3. Speak the same language as your Web Developer
Look at your competitors. Make a list of what you like about using their sites. Remember, at this stage, images don’t really matter. It’s about how the site functions right now.
What makes you like a site as a customer? It’s easier for a Web Developer to look at samples, rather than talk about what you might like.
Be really clear about your Top 5 Priorities for your site.
An example list for a sign-maker would be:
- Get more customers
- Show their location & opening hours
- They have a printing process that’s faster than their competitors – tell the customers
- Get customer information
- Sell online
So immediately, the Web Developer knows this client needs more than a simple Brochure site. They need a Portfolio of their work to date. They need a basic contact page.
They need a contact form for quotes, unless they’re selling pre-printed decals, in which case they need an ecommerce section.
If they’re asking for customer details for quotes, their Web Developer will know they need both a high level of security for their site, and they’ll either need access to the admin section of the site, where these customer details will initially be stored, or for emails to come straight to them.
Be honest about the level of commitment you can make to the site. You’ll probably need training in some aspects of using your site for updates, and posting new content. This will also usually have a specific cost with your Web Developer.
Don’t agree to begin work until you and your Web Developer are completely clear about your budget, requirements, and the Scope for the job. Find out where your Web Developer hosts the sites they build.
Remember to keep an email record of all your decisions together. It’s useful for both of you, and if you’re not sure of something, ask! This is your business.
Common website design terms:
A digital security certificate (or ‘SSL certificate’) is used to verify the identity of a website, and is a requirement for establishing secure communication over HTTPS. When you can see a ‘lock’ symbol in front of the website address on your browser, that means the site has one. You should have one too. This may be paid for separately, or bundled with your quote. Make sure you’re aware of whether you have one.
The address of your website. If you don’t already have one, you’ll need to purchase one for your site. For a .ie address, you need to be registered as a company in Ireland.
Your website is hosted, or stored on a server. Hosting Companies specialise in this service, usually for an annual fee. You may pay this individually, or your Web Developer may bundle it in with your quote.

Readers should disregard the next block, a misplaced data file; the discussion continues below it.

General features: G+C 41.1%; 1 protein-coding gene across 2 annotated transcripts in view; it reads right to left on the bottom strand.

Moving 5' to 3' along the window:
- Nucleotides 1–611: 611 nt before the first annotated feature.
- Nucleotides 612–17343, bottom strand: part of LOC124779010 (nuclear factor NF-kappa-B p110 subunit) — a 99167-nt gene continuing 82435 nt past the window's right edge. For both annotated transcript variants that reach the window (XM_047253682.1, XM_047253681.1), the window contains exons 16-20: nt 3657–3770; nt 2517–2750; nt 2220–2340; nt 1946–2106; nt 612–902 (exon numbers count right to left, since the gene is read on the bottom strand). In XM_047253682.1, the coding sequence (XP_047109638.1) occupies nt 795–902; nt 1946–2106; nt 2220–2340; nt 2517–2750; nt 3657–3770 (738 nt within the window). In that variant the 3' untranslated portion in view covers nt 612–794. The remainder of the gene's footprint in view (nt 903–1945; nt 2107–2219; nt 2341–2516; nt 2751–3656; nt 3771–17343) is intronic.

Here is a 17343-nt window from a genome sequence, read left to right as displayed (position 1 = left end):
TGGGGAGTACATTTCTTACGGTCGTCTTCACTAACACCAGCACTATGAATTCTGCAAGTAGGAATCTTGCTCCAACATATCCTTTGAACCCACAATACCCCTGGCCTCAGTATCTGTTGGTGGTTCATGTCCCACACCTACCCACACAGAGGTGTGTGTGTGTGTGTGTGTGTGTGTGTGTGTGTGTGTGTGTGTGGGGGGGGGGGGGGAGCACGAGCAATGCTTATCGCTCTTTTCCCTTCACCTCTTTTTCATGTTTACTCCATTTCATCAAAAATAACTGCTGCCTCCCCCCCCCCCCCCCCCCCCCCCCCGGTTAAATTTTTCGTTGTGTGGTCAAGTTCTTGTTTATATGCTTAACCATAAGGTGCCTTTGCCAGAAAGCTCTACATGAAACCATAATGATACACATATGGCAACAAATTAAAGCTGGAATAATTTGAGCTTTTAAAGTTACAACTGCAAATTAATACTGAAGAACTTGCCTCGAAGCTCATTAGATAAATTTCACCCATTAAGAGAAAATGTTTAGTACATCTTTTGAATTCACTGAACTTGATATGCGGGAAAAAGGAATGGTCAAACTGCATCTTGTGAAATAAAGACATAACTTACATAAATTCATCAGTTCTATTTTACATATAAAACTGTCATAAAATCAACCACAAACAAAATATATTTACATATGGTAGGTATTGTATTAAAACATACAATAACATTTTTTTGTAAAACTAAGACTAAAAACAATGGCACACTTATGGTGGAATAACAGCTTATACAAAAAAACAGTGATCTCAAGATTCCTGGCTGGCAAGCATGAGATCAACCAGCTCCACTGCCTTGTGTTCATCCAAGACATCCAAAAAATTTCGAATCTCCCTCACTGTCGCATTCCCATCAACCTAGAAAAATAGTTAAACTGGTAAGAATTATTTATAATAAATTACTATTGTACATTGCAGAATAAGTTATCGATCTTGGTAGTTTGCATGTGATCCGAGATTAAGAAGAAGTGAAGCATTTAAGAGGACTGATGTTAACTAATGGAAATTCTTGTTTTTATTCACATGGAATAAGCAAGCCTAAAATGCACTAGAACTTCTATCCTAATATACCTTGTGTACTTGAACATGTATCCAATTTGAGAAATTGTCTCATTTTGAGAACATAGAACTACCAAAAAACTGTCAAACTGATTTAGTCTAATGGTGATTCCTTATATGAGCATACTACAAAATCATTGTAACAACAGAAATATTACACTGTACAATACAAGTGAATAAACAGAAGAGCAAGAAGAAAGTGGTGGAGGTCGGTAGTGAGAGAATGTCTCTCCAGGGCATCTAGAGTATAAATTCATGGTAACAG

4. Know where your customers come from
Who are your clients right now? How do you communicate with them, and how did they find you? If you’re already using Facebook, Instagram or similar to communicate with your customers, you need to link your new or existing website to your social media.
Start thinking strategically about how you use social media. Make sure you link new content on your website to your social media. Get used to writing posts that show your enthusiasm for what you do.
If you’re requesting email addresses from visitors and customers on your website, make sure you have consent to contact them. Your Web Developer will help you with resources for Privacy Notices.
When you have their data, keep it safe. No matter how small, personal customer data is covered under GDPR. Make sure you update your GDPR policies to reflect any new technology you’re using. This includes the privacy settings and security on your site, and where the site is hosted & backed up.
5. Let your customers know where you’ve been.
Showcase your work. If you’re not spending time taking good photos of your previous projects & stock, start now. Depending on your business, this can be easier or harder, but don’t let poor quality images let your website design down. This is doubly important for your logo. Don’t settle for pixelation.
Don’t just restrict yourself to producing content based on your jobs. Showcase new equipment, document your attendance at industry events and tradeshows. Every time you post new content to your site, in terms of blog posts, new portfolios of work, or social media posts, you’re driving traffic to your site.
Don’t just restrict yourself to producing content based on your jobs. Showcase new equipment, document your attendance at industry events and tradeshows.
Every time you post new content to your site, in terms of blog posts, new portfolios of work, or social media posts, you’re driving traffic to your site.
You can also ask your existing and previous clients to review you on Google, and on Facebook. Think about how much a good review can affect how much you trust a business.
Commissioning a Website Design is the same as commissioning any other equipment for your business. Make sure you know how to handle it, to make it a valuable, profitable part of your business.
Greenway Financial Advisors can help you define your business, and incorporate your website into your long-term strategy.